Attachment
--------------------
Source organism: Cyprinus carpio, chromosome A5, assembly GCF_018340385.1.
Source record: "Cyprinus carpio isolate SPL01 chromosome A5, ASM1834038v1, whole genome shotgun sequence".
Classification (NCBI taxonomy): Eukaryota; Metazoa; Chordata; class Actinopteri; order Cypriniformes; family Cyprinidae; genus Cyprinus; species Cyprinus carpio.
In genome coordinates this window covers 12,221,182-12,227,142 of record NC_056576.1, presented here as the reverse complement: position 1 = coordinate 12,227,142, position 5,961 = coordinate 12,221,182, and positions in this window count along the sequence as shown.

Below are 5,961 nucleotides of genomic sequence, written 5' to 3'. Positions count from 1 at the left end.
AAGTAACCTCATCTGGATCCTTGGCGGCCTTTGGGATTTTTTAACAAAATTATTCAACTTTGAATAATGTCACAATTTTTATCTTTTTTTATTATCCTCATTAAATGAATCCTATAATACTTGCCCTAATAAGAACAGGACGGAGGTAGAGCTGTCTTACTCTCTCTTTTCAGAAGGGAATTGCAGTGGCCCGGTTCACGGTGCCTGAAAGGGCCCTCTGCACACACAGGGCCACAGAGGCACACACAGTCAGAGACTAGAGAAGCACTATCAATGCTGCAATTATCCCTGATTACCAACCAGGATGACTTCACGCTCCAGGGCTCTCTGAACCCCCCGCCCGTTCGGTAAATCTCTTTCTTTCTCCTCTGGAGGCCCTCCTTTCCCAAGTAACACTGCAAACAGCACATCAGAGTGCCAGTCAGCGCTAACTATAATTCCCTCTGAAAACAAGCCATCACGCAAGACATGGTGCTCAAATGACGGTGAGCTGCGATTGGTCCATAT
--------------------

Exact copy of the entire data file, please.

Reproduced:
Source organism: Cyprinus carpio, chromosome A5, assembly GCF_018340385.1.
Source record: "Cyprinus carpio isolate SPL01 chromosome A5, ASM1834038v1, whole genome shotgun sequence".
Classification (NCBI taxonomy): Eukaryota; Metazoa; Chordata; class Actinopteri; order Cypriniformes; family Cyprinidae; genus Cyprinus; species Cyprinus carpio.
In genome coordinates this window covers 12,221,182-12,227,142 of record NC_056576.1, presented here as the reverse complement: position 1 = coordinate 12,227,142, position 5,961 = coordinate 12,221,182, and positions in this window count along the sequence as shown.

Below are 5,961 nucleotides of genomic sequence, written 5' to 3'. Positions count from 1 at the left end.
AAGTAACCTCATCTGGATCCTTGGCGGCCTTTGGGATTTTTTAACAAAATTATTCAACTTTGAATAATGTCACAATTTTTATCTTTTTTTATTATCCTCATTAAATGAATCCTATAATACTTGCCCTAATAAGAACAGGACGGAGGTAGAGCTGTCTTACTCTCTCTTTTCAGAAGGGAATTGCAGTGGCCCGGTTCACGGTGCCTGAAAGGGCCCTCTGCACACACAGGGCCACAGAGGCACACACAGTCAGAGACTAGAGAAGCACTATCAATGCTGCAATTATCCCTGATTACCAACCAGGATGACTTCACGCTCCAGGGCTCTCTGAACCCCCCGCCCGTTCGGTAAATCTCTTTCTTTCTCCTCTGGAGGCCCTCCTTTCCCAAGTAACACTGCAAACAGCACATCAGAGTGCCAGTCAGCGCTAACTATAATTCCCTCTGAAAACAAGCCATCACGCAAGACATGGTGCTCAAATGACGGTGAGCTGCGATTGGTCCATAT